Economists divided over prospects for Japan recovery

Asia Pulse/Nikkei, Asia Times, 11 March 1999

OSAKA—A group of economists agreed Monday the Japanese economy is close to bottoming out but were divided over whether it will return to a recovery track in fiscal 1999. The economists were participating in a Kobe forum sponsored by Nihon Keizai Shimbun and the Japan Center for Economic Research (JCER).

JCER Chairman Yutaka Kosai predicted the economy will shrink about 2.5 percent in fiscal 1998 ending March. The economy's bottoming out, but how quickly an upturn will begin remains to be seen. The turning point will come when plant and equipment investment touches bottom, he said.

Shigeru Matsushita, a director at Sanwa Research Institute Corp., forecast the economy will shrink by between 2.4 and 2.5 percent this fiscal year. Worries about the financial system have calmed, but actual economic activity remains in a severe state, he noted.

Masaru Takagi, a professor at Meiji University, said, The economy has bottomed out; judging from industrial production and household spending figures, it recently started moving upward. On prospects for fiscal 1999, Masumi Sato, vice president of Kobe Steel Ltd. (TSE:5406), said the economy will likely shrink between 0.8 and 0.9 percent, given that capital investment is expected to decline nearly 10 percent year on year and employee salary cuts will probably overwhelm the effects of planned tax cuts.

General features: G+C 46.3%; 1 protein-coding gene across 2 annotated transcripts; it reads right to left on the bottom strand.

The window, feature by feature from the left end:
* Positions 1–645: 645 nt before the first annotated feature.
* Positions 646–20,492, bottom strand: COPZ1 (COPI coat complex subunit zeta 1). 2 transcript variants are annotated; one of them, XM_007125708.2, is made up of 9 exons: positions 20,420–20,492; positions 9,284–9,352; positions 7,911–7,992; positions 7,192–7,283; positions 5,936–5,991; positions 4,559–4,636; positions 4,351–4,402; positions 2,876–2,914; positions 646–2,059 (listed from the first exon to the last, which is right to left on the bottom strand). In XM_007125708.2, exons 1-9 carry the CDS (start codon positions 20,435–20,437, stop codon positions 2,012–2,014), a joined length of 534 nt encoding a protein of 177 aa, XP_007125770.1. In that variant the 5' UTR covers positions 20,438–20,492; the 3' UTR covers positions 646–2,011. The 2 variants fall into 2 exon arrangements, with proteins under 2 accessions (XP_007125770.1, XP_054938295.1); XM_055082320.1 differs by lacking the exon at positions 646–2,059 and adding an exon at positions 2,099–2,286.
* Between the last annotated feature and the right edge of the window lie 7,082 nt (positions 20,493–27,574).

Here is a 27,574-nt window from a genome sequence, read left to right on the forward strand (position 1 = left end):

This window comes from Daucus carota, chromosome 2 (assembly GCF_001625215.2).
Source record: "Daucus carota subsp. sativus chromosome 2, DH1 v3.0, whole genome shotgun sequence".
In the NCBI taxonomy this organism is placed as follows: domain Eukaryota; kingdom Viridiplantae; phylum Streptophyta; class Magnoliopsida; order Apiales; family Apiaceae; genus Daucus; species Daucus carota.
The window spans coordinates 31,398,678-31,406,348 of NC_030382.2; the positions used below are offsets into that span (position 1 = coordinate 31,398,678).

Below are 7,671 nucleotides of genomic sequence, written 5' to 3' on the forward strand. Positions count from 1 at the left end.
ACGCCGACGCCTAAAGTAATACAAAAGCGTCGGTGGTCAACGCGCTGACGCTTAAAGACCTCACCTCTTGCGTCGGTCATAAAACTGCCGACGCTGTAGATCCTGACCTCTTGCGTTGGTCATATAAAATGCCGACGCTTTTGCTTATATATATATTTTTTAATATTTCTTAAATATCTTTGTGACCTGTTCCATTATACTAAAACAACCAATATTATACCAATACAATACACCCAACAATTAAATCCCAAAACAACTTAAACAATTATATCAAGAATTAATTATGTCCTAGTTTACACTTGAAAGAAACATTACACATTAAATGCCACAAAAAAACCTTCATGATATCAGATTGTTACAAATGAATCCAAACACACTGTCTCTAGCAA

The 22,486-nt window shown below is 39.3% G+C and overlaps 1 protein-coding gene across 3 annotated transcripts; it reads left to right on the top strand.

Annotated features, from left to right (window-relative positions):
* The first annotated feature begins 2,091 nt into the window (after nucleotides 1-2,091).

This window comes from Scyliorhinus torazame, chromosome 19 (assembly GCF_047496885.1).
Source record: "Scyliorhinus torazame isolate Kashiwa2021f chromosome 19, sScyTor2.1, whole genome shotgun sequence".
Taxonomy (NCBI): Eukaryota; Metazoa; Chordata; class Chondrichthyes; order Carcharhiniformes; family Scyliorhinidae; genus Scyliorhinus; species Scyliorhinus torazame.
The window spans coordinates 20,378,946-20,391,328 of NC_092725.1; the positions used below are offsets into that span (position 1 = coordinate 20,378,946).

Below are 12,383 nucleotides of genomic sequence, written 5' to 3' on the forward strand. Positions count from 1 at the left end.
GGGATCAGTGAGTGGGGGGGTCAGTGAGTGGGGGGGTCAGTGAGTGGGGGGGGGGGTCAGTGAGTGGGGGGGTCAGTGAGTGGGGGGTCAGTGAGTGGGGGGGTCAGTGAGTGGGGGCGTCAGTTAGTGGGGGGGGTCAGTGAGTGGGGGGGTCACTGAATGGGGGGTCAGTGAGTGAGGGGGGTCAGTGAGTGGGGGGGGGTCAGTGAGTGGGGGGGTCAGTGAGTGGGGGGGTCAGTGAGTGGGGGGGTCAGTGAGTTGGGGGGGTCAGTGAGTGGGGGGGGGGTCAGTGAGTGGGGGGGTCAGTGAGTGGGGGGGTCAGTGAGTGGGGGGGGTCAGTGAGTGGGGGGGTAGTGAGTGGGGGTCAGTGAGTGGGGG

An additional 7 trillion yen or so in government stimulus measures will be necessary if the government is to achieve its goal of 0.5 percent growth for the year, he added. Takagi forecast 1.0 percent growth for fiscal 1999, assuming the government implements an extra 10 trillion yen in pump-priming measures, including 4 trillion yen in tax cuts.

Matsushita predicted a growth rate of between minus 0.5 percent and minus 1.0 percent in the absence of additional stimulus measures from the government. The rate will be minus 0.4 percent if the government implements 3 trillion yen in actual fiscals pending, or 'mamizu', he said.

Kosai foresees a negative growth rate even if the government comes up with additional stimuli. Companies ares till saddled with inefficient facilities, he said.